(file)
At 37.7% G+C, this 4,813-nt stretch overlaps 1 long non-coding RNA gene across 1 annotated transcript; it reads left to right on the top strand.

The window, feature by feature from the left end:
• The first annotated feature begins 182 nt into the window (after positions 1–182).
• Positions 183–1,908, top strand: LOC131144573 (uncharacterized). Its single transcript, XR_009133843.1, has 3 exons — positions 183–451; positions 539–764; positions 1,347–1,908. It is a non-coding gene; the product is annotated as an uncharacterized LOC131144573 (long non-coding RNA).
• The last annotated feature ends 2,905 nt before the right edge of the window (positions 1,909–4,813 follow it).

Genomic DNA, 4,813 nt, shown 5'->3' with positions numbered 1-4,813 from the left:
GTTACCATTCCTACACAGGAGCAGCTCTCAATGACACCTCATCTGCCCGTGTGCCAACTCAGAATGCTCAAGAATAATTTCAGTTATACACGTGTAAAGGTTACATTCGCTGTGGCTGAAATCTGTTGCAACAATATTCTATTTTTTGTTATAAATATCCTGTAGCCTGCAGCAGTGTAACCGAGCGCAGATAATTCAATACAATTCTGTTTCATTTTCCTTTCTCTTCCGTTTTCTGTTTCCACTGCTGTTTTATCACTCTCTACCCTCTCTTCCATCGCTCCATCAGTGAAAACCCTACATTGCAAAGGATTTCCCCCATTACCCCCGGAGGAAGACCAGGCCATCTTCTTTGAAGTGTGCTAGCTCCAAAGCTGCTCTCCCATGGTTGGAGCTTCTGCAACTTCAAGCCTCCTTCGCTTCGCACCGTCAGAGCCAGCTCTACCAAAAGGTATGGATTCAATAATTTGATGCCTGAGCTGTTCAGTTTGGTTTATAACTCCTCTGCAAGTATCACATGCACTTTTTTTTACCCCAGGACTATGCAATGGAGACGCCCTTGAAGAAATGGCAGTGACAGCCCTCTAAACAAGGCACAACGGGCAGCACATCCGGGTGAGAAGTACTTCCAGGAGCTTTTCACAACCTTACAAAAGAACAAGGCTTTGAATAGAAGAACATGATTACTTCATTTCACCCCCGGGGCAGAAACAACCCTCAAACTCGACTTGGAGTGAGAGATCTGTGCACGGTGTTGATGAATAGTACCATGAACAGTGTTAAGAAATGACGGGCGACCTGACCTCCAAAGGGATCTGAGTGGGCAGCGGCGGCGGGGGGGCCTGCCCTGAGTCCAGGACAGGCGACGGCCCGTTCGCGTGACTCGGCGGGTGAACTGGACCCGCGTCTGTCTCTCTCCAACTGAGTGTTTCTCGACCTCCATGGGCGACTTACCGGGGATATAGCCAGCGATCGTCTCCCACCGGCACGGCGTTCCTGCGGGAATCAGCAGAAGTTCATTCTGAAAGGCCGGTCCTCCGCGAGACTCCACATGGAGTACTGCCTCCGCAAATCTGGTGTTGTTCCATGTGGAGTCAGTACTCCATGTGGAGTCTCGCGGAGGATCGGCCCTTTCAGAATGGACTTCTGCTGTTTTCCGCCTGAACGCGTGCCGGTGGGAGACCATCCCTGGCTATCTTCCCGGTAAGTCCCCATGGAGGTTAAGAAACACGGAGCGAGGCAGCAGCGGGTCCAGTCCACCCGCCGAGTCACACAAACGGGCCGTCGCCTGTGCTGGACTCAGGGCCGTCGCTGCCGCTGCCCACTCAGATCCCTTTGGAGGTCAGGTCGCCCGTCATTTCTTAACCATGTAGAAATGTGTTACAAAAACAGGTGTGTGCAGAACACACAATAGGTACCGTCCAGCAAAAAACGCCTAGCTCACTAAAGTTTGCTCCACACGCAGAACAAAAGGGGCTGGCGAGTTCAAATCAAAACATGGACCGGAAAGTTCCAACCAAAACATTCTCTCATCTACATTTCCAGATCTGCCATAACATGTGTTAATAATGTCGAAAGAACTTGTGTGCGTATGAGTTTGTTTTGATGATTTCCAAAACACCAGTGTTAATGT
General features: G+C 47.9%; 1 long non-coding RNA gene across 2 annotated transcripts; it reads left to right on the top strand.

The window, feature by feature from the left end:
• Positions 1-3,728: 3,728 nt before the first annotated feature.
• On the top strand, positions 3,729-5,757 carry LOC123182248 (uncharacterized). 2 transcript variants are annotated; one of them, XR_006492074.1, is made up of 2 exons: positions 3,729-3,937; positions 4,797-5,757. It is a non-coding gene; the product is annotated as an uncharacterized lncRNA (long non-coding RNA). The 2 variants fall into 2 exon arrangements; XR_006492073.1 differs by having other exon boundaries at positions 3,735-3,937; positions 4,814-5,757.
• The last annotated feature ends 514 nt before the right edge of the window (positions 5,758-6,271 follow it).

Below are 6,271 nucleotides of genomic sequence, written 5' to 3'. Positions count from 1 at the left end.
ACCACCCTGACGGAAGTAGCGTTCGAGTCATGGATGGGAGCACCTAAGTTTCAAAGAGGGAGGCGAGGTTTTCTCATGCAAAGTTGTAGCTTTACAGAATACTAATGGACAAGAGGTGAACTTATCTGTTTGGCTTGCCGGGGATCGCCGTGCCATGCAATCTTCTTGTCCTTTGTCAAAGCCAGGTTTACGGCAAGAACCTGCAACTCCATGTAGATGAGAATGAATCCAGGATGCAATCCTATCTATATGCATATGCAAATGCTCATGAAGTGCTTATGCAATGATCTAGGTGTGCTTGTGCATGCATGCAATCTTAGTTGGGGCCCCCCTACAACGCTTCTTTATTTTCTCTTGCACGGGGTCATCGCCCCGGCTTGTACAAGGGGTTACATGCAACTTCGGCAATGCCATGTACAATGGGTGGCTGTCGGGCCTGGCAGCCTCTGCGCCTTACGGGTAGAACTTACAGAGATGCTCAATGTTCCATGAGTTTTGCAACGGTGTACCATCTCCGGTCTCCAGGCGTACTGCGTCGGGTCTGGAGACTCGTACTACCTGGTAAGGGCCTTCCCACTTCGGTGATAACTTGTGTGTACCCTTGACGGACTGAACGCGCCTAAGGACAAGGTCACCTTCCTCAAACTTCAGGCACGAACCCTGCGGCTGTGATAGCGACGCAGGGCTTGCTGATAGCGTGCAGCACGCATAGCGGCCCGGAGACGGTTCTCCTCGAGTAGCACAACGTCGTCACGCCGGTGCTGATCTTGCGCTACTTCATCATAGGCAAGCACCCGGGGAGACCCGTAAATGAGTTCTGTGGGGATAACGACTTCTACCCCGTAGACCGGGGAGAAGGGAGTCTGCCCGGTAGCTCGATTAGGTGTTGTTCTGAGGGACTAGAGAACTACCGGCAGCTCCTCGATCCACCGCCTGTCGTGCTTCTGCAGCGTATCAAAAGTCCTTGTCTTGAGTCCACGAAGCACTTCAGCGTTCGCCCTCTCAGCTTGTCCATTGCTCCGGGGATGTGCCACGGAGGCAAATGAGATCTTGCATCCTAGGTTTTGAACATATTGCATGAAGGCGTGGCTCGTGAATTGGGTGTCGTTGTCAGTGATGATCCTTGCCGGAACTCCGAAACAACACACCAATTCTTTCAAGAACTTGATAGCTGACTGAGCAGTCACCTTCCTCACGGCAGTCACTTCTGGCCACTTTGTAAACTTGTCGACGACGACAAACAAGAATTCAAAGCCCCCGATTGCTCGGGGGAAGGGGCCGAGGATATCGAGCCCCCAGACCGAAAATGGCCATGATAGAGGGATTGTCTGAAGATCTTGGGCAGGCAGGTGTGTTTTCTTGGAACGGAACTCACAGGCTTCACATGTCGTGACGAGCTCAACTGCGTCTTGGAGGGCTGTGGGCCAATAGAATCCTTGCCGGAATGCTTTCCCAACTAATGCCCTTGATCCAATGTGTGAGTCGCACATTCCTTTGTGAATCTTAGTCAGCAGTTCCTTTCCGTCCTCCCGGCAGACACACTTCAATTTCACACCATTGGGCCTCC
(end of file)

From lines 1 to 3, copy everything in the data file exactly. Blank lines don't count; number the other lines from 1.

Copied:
At 37.7% G+C, this 4,813-nt stretch overlaps 1 long non-coding RNA gene across 1 annotated transcript; it reads left to right on the top strand.

The window, feature by feature from the left end:
• The first annotated feature begins 182 nt into the window (after positions 1–182).